Czech Republic - Full Moon 46 - 07/16/00
Buty did it again. Following the success of their critically and
commercially acclaimed Drevo
Rastakayakwanna (1997), Kapradí (Fern) brings us
another dose of the characteristic mix of pop rock, and Radek
Pastrnák's sense of humor.
After a brief intro of what sounds like knife sharpening, Buty launches
right into Jedno pivo (One Beer). Over driving Iberian rhythms,
descending triads and castanets, Pastrnák urgently demands: "Good
man, serve me a beer!" This is followed by the single Tata (Daddy),
which is a typical Buty moment full of nostalgic images and sounds that
lead directly to the explosive ELO/Queen-style production number,
Olina. Wow, what an entrance!
Next comes the punning Ohambí (Privates), and the sparse
Jedu do Poruby (I'm Going to Poruba), and it's time for the
bossa-nova Prisel den (The Day Is Here). Towards its end however,
the crooning voice, tinkling piano and the mellow flutes get interrupted
by a sonorous announcer: "It's half past the beginning...station
Kapradí is now presenting the news. Jaroslav Seifert (a Czech
poet) was born in the last century of this era - shortly before the
arrival of plastics. It all happened closely behind the invention of the
wheel and of the telescope." He then concludes softly: "Our
complete, endless universe is being controlled by minute
Snezí (It's Snowing) is a cool jazz/raggae cover of the cut
Divny host from their first release. A Miles Davis muted trumpet
wonders in and out of the slowly chugging rhythm, the organ swells
emphasize the lyrics, studio tricks - such as the huge reverb that
explodes following the first mention of the "odd man" - underline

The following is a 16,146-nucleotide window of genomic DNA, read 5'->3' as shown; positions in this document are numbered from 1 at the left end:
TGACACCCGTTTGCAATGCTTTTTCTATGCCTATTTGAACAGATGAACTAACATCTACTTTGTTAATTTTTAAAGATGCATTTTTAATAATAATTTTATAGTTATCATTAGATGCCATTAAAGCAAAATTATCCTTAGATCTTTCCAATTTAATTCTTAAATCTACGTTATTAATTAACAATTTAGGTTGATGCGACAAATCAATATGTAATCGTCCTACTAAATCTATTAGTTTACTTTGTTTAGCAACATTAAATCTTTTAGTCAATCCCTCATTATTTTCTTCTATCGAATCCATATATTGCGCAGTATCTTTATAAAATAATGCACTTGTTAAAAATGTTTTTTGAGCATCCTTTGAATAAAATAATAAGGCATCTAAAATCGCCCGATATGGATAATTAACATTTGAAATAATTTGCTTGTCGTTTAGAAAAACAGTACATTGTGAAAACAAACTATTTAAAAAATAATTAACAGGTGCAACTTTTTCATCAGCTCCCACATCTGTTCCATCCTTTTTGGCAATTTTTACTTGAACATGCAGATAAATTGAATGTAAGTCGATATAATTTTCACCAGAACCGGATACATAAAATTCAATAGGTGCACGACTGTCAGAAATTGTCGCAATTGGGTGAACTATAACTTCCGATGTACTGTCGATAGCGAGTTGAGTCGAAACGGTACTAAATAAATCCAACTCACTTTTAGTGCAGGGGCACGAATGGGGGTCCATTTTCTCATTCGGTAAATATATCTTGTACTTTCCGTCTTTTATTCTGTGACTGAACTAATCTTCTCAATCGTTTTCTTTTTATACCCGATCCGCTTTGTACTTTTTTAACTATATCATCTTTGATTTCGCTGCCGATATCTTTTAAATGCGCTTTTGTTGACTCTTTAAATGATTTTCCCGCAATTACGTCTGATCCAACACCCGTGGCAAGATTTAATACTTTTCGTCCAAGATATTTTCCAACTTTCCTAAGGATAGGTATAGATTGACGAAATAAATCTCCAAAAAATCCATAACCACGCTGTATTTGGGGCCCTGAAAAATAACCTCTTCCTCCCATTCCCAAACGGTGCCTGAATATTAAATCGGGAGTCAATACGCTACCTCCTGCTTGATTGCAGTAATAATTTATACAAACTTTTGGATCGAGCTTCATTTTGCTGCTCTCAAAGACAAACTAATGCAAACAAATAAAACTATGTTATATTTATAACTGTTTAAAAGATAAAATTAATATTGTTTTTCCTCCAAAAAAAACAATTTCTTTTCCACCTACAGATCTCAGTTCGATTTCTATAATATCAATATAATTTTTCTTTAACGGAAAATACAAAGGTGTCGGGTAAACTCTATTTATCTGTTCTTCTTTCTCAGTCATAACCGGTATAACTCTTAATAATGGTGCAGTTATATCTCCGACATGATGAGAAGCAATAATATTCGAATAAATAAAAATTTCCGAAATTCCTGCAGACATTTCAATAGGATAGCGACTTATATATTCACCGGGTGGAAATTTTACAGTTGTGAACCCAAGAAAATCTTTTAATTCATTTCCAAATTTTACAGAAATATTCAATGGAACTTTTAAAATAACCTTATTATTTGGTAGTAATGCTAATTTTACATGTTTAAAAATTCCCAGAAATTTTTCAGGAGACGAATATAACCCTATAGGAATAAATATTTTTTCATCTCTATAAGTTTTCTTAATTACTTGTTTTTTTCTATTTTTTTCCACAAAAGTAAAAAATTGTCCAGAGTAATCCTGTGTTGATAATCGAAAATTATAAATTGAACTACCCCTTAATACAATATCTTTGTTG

the key passages:
|Tuzka se dotkla
|Pencil touched the
|co lezí pred divnym
|lying in front of the odd man
|s nikym se
|not talking to anybody.
|Hádám, odkud prichází
guessing where he's coming from
| ze se tolik lisí - a
|that he's so different - and I don't know.
|O cem bude
psát ví jenom on -
|Only he knows what he'll write
|venku huste snezí a tuzka na
|It's snowing heavily and a pencil is
resting on the paper.
|Everybody's going home
|jenom on tu sedí
he's sitting here.
|na co myslí.
|What is he thinking
|Tak mu ríkám at uz
|So I ask him to settle his
|a on ze prej penize nemá
|and he says he has no
|ze se práve vrátil z
|he just returned from space.
|A na dukaz nakreslil -
|And as a proof he draws - the
This whole thing
ends with quotations from Mr. Acker Bilk's "Stranger On The
The next two cuts lead to another brassy, noisy, wall-of-sound hit
Hejcman blues, ending with the repeating chorus "end, end, it
will never end." And indeed, there is one more song, the pensive
ballad Parní stroj. "A steam engine," sighs
Pastrnák tenderly over a murmuring choir. "I see it in the
distance...people standing around, watching...dringing beer and eating hot
dogs. A steam engine run by a dexterous Japanese..."
Kapradí earned Buty the Czech "1999 Group of the Year"
award, and rightly so. Although the band has experienced some personnel
changes, this album is another winner. It's multi-layered, bold and jazzy,
moody and funny - another intriguing outing.
Copyright © 2000 Ivan Sever